NEW YORK — It looks like Groundhog Day for the nation’s flu report, too: It’s gotten worse and there are weeks of suffering ahead.

The government’s report out Friday showed the flu season continued to intensify last week.

One of every 14 visits to doctors and clinics were for fever, cough and other symptoms of the flu. That’s the highest level since the swine flu pandemic in 2009. Last week, 42 states reported high patient traffic for the flu, up from 39.

Maine had a total of 2,307 confirmed cases of the flu through the week ending Jan. 27.

Hospital stays because of the flu also increased.

Experts had thought this season might be bad, but its intensity has surprised most everyone.

“It’s been the busiest I can remember for a long time,” said Dr. Doug Olson, an ER doctor at Northside Hospital Forsyth, in Cumming, Georgia. Another hospital in the Atlanta area this week set up a mobile ER outside to handle flu cases.

The heavy flu season has also put a strain some medical supplies, including IV bags, and flu medicine.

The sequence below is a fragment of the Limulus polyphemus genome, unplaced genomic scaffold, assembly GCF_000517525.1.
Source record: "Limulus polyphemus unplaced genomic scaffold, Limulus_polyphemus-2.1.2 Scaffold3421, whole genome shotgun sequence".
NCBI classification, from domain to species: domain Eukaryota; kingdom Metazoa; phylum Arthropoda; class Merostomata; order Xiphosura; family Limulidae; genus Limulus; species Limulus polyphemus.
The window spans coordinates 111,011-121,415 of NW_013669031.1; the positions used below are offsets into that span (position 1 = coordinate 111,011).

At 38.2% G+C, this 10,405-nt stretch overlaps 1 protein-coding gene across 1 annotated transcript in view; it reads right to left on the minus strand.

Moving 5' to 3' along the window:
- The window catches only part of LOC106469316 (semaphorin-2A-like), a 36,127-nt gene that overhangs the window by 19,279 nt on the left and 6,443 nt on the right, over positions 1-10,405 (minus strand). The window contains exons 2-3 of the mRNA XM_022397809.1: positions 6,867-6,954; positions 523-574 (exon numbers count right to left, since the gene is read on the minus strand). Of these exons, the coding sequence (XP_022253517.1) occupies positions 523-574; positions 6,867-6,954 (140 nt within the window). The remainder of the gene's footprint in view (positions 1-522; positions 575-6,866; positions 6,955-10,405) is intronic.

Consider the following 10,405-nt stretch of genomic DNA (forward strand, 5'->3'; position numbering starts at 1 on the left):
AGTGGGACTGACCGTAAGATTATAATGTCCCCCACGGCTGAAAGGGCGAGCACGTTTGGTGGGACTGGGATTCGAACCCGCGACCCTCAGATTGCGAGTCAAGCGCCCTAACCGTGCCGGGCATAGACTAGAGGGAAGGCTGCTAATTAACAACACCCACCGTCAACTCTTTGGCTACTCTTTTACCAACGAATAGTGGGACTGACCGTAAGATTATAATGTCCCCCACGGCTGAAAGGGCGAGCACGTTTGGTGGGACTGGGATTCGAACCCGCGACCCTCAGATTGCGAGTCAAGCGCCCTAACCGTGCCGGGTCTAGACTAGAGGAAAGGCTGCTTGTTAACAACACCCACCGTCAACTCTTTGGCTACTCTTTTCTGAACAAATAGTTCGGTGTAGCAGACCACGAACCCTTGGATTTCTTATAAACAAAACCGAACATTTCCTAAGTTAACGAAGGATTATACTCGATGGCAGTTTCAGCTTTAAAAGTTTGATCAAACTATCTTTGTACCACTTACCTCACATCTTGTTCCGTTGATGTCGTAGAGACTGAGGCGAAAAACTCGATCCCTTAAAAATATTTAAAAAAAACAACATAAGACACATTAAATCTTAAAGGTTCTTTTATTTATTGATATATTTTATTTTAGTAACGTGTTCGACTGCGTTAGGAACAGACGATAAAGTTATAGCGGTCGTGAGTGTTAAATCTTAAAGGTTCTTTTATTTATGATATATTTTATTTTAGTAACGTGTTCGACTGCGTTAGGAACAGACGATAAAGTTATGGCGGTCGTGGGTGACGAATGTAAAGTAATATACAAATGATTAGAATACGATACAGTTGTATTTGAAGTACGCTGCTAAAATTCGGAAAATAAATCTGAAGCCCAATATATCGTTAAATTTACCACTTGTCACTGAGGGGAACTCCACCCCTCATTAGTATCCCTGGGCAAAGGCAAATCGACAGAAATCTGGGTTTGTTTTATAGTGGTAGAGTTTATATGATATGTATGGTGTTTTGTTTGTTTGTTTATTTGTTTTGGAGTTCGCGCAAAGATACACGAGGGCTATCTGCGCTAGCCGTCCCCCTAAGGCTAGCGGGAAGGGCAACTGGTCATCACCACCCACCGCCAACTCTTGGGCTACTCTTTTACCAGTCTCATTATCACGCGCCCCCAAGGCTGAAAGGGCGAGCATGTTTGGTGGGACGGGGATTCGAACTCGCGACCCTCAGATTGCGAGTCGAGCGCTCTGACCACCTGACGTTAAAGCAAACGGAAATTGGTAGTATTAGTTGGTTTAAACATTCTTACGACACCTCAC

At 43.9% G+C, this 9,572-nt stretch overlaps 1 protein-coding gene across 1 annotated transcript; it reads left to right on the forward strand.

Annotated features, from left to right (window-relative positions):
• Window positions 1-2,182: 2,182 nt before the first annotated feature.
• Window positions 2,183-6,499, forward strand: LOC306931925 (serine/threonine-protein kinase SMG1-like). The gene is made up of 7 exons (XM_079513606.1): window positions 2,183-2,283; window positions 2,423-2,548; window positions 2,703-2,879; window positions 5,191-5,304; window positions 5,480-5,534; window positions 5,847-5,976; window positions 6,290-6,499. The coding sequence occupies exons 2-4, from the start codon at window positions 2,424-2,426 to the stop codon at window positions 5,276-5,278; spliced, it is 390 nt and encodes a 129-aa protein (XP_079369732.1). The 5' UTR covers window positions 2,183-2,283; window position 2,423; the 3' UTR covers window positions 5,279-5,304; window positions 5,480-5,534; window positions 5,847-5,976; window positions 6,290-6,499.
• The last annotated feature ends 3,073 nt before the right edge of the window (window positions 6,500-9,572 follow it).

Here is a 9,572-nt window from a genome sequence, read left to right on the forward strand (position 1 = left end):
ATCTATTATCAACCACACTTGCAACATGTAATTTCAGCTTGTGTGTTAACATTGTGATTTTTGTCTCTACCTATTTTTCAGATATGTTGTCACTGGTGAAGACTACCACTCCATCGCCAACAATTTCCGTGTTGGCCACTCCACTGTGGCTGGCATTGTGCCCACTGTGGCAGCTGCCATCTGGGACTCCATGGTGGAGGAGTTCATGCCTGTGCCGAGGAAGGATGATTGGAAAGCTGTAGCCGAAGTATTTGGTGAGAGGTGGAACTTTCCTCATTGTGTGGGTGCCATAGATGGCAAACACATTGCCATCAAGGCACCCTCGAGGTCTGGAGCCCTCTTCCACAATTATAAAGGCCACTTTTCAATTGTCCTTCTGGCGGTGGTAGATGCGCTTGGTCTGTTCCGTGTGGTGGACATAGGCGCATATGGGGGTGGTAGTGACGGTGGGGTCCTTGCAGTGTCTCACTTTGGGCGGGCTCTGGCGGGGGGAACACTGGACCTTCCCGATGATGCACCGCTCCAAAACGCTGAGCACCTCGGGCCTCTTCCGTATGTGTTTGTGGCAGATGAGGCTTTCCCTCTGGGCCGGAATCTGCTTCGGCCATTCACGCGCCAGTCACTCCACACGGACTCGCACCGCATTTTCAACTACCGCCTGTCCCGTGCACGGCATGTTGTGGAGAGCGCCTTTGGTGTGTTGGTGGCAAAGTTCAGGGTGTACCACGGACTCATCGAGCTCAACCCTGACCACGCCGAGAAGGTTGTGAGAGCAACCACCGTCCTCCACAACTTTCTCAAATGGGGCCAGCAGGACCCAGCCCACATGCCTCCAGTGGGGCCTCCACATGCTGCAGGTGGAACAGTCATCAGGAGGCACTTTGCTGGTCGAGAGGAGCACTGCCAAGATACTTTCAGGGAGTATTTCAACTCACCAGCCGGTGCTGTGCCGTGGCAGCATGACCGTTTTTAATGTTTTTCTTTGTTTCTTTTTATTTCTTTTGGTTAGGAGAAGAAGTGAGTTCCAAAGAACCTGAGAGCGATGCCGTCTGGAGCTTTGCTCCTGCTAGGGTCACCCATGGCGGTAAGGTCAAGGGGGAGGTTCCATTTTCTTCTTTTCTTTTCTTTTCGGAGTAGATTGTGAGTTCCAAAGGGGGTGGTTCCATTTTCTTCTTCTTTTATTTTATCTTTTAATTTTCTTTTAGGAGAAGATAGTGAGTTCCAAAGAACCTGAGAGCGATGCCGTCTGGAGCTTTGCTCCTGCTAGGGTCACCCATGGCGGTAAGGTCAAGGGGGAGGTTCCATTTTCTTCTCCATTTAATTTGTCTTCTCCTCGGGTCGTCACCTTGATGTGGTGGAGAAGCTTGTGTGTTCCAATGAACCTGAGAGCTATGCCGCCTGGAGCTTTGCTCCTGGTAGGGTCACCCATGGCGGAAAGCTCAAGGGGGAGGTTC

The Centers for Disease Control and Prevention tally shows hospitalization rates surged to surpass the nasty season of the winter of 2014-2015, when the vaccine was a poor match to the main bug. So far, however, deaths this season from the flu and flu-related pneumonia have lagged a little behind some recent bad seasons. There are as many as 56,000 deaths connected to the flu during a bad year.

The flu usually peaks in February. This season had an early start, and health officials initially thought it would also have an early peak. But so far it hasn’t worked out that way.

“There may be many weeks left for this season,” said the CDC’s Dr. Dan Jernigan.

Illnesses seem to be easing a bit on the West Coast. Oregon joined Hawaii last week as the only states where flu wasn’t widespread. Friday’s report covers the week ending Jan. 27.

In the U.S., annual flu shots are recommended for everyone age 6 months or older. This season’s vaccine targets the strains that are making Americans sick, including the key H3N2 virus. How well it worked won’t be known until later this month. An early report from Canada for the same flu shot shows protection against that bug has been poor, just 17 percent.

Canada’s flu season so far has been milder with more of a mix of strains. But CDC officials said effectiveness figures in the U.S. may end up in the same range.